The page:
This article was written by Frederick C. Bush
A pitcher whom the Pittsburgh Post-Gazette first identified as Charles “Lefty” Bell posted a 3-0 record for the Homestead Grays in 1948. The fact that Bell’s first name was likely James, rather than Charles, is only the first obstacle in attempting to identify this player, whose life and career provide a prime example of the difficulties that are encountered in researching the Negro Leagues. According to the Post-Gazette, the Grays signed Bell in April 1948 after he had “won 27 and lost one, while pitching for the Laketon, Fla., club last season.”1 The city of Laketon is in Indiana; thus, the team Bell pitched for was based in Lakeland, Florida.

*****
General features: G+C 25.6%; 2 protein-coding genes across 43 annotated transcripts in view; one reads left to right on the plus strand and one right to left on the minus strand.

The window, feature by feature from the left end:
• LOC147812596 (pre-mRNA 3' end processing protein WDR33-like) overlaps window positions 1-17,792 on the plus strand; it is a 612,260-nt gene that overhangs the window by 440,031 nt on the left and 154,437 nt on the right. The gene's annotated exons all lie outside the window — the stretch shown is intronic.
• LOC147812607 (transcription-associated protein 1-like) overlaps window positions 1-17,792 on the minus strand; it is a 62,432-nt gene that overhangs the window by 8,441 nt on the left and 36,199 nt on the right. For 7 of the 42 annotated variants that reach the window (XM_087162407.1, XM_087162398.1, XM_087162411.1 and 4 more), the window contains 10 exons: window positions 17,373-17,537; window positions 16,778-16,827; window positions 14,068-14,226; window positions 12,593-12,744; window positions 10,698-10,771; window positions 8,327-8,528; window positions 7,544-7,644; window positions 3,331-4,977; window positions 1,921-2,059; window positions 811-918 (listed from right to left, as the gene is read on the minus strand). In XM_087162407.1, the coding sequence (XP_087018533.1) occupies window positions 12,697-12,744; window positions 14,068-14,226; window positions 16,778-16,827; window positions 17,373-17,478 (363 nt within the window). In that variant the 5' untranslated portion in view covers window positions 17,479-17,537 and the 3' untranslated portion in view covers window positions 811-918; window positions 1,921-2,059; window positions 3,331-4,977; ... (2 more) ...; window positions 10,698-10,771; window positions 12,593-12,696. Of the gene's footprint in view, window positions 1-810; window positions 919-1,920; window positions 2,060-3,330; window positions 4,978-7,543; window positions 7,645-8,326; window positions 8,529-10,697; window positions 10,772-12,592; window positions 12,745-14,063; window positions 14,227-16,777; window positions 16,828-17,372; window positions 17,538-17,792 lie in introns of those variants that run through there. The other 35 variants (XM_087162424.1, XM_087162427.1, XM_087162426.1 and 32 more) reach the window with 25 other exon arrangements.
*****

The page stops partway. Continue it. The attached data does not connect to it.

Compounding the difficulty in determining the identity of this pitcher is the fact that he was most often identified by the press simply as “Lefty” Bell. Additionally, conflicting information about Bell exists in the few available sources that mention him at all. Both James Riley’s Biographical Encyclopedia and Dick Clark and Larry Lester’s The Negro Leagues Book list a pitcher named Charles “Lefty” Bell as having played for the Grays in 1948.2 The fact that his first name is given as Charles likely stems from the Post-Gazette’s article. Riley asserts that Bell “was a second-line pitcher … but fashioned a perfect 3-0 record.”3
A pitcher named Charles “Lefty” Bell also is listed on baseball-reference.com, where it is alleged that he was born in Lakeland, Florida, in some unknown year. However, this player is listed on the roster of the 1929 Memphis Red Sox and split his time between Memphis and the Chicago American Giants in 1930.4 In light of those listings, two questions remain: Why does B-R.com not list this Bell on the roster of the 1948 Grays, and where did he spend the years between 1930 and 1946?